I had this situation at work where a colleague (not my report, but junior to me by 5~10 years) was pushing people so strongly to work on a project that it caused a few of those people and their managers to come to me and either complain outright about it or just express confusion about it, because they hadn't heard about who this junior person was.
I felt like I owed this colleague to share the feedback that I was seeing a pattern that could be detrimental to their career and shared it, specifically pointing at instances and offering suggestions.
Here's the problem. I'm a man, that colleague is a woman, and I work in an industry (as many) where women have reason to complain of multiple biases. I was very conscious that my feedback could come off as sexist, so if anything, I held back until I saw more of a pattern, and made a very conscious effort to focus on the specifics without using any adjectives to describe her personally -- I said things like "in this case, you did this, and the outcome was that, here's how it could become a problem for you in the long term, and here's a couple things you can consider doing in the future", nothing at all like "you're being too aggressive". She thanked me for that feedback, shared some of her own, and I thought that feedback session went well.
Still, a couple days after sharing this, she told me that the conversation made her feel like I was basically just a man telling a woman to shut up.
I felt very sad hearing that because in reality I am completely rooting for her and want her to succeed, and her questions are making it very uncomfortable, if not dangerous career-wise, for me to help her by sharing insights.
I pointed out that I had seen a pattern not a single instance, that I had "checked my biases", that in fact a few of the people complaining were women too, and that she could do whatever she wanted with that feedback. I don't know if she was genuinely convinced but we left it at that. Not a pleasant experience.
So here's my question. What more can I do to give feedback to someone and completely avoid giving the false impression that my feedback comes from prejudice? (And replace gender by race/ethnicity/age/religion/sexual orientation etc...)
A couple clarifications addressing some of the things in the comments or replies.
I had discussed the situation with this person's manager, who had encouraged me to share feedback and help coach her rather than he having to do it with secondhand information.
The person didn't argue that gender bias was a reason to dismiss my feedback. She acknowledged the feedback I gave her, just said it made her feel a certain way, which both of us disliked.
For my first question, I am overwhelmed with gratitude at this community for the amount of thoughtful discussion. Thank you all.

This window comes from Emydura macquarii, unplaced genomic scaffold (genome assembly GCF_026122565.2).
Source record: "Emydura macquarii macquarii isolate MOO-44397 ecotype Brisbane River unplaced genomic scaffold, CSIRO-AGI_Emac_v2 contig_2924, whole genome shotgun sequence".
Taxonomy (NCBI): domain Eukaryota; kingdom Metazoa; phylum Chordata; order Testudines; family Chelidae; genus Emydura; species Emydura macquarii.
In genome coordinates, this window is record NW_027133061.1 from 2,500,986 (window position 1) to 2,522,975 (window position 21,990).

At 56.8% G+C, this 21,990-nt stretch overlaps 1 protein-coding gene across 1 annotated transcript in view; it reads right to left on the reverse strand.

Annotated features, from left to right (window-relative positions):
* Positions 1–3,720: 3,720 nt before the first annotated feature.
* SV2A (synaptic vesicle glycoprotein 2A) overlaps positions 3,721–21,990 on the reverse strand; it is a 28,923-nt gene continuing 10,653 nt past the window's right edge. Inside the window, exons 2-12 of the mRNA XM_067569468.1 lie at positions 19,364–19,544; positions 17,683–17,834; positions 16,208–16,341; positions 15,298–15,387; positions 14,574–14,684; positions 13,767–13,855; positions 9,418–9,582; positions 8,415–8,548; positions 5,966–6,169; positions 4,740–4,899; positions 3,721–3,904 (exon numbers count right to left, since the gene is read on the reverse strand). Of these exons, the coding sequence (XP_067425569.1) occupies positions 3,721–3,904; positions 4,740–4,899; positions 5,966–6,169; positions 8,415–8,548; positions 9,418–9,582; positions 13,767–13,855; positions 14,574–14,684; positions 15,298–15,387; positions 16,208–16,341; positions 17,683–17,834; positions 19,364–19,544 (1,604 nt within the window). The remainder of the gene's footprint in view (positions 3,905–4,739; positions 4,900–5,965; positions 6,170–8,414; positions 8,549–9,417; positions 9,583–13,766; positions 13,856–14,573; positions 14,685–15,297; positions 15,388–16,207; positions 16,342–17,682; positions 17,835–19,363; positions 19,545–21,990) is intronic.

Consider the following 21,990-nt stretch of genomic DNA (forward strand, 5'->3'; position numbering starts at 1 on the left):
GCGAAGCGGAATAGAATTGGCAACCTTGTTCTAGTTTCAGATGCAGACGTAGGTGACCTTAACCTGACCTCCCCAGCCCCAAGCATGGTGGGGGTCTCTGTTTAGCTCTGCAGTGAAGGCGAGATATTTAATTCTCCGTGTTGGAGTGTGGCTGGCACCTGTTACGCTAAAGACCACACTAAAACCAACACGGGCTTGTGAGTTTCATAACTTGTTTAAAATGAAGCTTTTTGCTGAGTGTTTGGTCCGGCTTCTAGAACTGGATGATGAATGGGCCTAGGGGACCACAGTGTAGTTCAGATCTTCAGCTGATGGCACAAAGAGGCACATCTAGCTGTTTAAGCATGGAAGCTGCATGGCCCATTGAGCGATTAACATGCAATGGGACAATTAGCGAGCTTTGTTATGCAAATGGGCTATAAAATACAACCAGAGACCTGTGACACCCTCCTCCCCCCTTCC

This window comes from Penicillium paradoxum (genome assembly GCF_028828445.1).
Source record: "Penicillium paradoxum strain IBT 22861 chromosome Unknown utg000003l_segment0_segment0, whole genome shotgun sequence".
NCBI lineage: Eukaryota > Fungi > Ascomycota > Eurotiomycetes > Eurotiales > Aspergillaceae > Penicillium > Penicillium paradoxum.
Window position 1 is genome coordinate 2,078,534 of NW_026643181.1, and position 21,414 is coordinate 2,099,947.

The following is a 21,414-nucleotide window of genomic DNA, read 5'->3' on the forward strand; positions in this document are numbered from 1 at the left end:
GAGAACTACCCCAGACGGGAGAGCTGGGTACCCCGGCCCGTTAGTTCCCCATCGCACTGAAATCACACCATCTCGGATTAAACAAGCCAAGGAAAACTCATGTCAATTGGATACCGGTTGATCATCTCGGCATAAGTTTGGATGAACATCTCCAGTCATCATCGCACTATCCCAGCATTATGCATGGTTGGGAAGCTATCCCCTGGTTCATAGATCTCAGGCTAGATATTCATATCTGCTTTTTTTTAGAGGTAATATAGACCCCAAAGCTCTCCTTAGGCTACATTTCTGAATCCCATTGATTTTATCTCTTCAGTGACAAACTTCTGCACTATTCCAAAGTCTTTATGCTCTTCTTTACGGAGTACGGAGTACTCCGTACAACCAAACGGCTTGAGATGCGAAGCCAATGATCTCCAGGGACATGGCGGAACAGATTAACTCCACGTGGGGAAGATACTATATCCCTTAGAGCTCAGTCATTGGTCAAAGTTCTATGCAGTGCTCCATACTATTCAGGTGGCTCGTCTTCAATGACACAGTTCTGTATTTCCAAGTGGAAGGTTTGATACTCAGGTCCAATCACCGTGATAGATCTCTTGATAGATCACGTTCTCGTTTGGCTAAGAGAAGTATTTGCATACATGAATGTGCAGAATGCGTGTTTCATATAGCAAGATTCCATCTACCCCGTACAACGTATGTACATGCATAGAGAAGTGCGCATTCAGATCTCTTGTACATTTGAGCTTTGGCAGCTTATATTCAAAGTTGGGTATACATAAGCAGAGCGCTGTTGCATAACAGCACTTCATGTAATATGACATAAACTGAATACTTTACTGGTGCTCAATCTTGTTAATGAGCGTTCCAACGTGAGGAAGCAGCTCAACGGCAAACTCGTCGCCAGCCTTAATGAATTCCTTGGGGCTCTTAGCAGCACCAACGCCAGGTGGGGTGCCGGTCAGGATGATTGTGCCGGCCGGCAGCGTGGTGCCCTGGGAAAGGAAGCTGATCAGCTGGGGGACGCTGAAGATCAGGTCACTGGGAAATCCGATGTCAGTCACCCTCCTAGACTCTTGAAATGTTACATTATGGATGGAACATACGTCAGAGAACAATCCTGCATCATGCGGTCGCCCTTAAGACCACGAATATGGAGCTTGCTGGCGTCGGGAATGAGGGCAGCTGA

I also want to explain the answer that I'll accept, because the topic is obviously contentious, answers are a bit all over the place and because the one that I've personally found the most useful is by far not the one with the highest "popular vote". I'll go over the most popular answers and my thoughts on them first.
Old Nick's answer is relevant, but not a direct answer to my question; its main argument is that I shouldn't give feedback directly to a person who does not report to me. Even if that were true, I will be confronted to situations where dodging the responsibility of giving feedback is not an option, and then it won't help me.
ShinEmperor's answer construes the situation as one where I have given "advice" to the person, and then argues against giving advice in general. But there is a big difference between advice (where I have nothing at stake in the other person's behavior) and feedback (where I do). This situation had affected me because it destabilized my team, so doing nothing also had a cost to me; I had skin in the game to defend.
I generally agree with bilbo_pingouin and Words_like_jared's answers, but instead of giving me thoughts on what I could have done differently, they focus on what I should do from now on.
So in the end, it was in Erika's answer that I have found the most interesting clue about something I could have done differently, which is to ask questions in the first place. I was certainly focused on giving feedback, and I can see how asking questions instead might have helped in this situation. The answer is slightly off-base in other respects due to the vagueness of the context in my question (i.e. the answer makes it sound like it was someone pushing a pet project, which it wasn't) but I'll accept it as the most useful to me personally.
Again thanks everyone for the thoughtful discussion and answers.